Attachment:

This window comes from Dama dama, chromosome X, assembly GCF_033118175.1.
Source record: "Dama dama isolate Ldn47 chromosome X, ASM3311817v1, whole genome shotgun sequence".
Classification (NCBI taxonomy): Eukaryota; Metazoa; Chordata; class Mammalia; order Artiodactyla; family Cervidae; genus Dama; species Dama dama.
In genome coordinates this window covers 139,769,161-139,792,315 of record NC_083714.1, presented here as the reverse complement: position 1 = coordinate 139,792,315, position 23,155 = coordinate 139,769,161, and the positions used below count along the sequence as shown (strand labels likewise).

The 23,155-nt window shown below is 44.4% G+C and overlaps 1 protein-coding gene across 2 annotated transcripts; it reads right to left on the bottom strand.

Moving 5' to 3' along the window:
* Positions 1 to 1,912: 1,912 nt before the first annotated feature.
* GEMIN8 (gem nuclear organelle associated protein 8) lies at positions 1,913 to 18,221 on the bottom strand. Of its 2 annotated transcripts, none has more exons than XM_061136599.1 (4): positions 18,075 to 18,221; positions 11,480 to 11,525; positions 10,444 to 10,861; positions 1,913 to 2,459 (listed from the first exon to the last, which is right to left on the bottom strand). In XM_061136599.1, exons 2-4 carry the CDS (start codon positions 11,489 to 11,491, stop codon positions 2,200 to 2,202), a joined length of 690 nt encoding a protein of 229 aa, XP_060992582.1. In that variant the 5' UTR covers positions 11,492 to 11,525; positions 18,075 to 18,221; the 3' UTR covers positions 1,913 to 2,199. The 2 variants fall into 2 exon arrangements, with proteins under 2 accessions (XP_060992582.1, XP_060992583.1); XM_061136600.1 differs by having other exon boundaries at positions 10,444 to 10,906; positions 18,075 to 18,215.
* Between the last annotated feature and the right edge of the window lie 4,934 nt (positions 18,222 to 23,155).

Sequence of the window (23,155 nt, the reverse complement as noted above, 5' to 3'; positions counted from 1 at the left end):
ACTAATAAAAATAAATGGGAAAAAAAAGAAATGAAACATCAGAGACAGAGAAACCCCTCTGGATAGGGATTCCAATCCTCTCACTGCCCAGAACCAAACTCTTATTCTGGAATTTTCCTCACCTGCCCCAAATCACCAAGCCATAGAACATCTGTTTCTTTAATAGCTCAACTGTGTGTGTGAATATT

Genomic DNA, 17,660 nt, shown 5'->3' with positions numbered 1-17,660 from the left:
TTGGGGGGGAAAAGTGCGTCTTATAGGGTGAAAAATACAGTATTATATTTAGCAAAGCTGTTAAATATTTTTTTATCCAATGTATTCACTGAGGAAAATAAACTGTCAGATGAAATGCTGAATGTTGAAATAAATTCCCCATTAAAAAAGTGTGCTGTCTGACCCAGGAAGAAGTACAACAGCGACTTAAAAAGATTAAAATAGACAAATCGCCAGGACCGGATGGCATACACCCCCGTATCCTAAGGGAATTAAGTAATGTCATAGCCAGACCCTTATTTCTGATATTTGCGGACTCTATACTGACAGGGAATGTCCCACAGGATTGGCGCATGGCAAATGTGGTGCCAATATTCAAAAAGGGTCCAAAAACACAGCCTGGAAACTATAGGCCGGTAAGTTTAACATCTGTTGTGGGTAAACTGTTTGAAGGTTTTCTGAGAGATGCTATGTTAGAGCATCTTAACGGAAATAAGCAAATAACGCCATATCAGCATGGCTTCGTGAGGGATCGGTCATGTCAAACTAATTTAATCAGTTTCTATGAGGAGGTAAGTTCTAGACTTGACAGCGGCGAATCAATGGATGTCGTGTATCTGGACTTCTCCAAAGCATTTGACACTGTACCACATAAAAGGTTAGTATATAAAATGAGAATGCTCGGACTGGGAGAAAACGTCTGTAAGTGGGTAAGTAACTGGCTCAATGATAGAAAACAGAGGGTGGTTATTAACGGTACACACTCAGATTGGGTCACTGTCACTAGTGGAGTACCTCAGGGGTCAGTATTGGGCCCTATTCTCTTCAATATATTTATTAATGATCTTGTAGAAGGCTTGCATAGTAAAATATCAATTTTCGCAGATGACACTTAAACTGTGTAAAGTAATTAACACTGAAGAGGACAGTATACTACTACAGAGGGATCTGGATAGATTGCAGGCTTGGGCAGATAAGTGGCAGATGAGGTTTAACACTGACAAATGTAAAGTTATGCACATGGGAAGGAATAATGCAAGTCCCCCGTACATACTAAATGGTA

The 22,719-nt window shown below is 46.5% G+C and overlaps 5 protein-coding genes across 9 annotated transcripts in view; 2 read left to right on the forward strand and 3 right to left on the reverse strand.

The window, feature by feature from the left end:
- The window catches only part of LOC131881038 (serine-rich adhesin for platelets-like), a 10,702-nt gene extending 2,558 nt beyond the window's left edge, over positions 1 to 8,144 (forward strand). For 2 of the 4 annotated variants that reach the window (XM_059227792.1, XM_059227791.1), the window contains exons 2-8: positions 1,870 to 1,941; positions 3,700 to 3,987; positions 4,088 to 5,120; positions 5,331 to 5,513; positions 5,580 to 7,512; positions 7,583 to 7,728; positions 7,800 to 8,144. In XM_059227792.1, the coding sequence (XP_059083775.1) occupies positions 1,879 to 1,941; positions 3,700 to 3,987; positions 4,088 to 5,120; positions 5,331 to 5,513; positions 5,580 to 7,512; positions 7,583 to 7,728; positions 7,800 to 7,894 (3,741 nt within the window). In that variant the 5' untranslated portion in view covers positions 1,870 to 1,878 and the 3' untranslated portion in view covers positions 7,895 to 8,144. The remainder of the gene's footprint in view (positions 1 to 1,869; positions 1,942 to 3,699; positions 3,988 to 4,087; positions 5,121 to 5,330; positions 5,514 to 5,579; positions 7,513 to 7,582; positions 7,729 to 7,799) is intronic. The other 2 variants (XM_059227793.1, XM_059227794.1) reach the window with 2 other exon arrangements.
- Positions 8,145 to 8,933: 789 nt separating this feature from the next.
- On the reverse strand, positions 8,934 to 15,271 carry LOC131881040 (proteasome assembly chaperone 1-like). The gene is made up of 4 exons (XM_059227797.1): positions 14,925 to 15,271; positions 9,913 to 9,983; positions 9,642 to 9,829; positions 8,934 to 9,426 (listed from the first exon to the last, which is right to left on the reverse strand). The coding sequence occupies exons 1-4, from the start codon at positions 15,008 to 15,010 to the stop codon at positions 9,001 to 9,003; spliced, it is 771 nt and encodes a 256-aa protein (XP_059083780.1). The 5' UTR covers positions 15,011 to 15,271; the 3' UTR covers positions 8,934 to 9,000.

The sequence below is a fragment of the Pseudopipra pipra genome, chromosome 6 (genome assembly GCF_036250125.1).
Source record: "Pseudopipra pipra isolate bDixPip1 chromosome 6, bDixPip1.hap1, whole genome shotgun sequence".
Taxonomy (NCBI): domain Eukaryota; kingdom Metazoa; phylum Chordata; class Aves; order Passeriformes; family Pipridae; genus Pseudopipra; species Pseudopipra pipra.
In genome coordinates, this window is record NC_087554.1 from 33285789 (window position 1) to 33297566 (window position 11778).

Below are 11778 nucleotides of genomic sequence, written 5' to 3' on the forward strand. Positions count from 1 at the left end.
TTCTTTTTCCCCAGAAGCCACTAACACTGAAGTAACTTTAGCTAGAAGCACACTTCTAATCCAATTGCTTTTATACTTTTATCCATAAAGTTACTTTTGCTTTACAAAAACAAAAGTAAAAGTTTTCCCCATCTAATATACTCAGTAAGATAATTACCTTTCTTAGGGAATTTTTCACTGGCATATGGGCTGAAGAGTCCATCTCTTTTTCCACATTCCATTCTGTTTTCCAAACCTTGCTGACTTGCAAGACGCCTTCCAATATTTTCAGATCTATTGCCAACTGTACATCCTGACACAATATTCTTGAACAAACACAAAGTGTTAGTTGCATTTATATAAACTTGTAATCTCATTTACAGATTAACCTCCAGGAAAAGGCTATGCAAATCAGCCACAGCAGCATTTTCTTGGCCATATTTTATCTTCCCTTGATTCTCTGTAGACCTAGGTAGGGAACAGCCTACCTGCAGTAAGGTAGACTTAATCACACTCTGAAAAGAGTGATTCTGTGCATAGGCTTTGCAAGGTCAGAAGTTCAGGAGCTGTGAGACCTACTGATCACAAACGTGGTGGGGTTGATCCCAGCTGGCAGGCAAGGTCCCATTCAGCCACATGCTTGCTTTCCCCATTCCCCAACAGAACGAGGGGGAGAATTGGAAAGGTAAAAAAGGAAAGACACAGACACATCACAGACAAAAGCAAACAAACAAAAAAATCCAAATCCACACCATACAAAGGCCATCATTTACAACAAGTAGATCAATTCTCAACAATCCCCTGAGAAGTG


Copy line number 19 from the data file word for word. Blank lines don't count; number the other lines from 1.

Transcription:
The sequence below is a fragment of the Pseudopipra pipra genome, chromosome 6 (genome assembly GCF_036250125.1).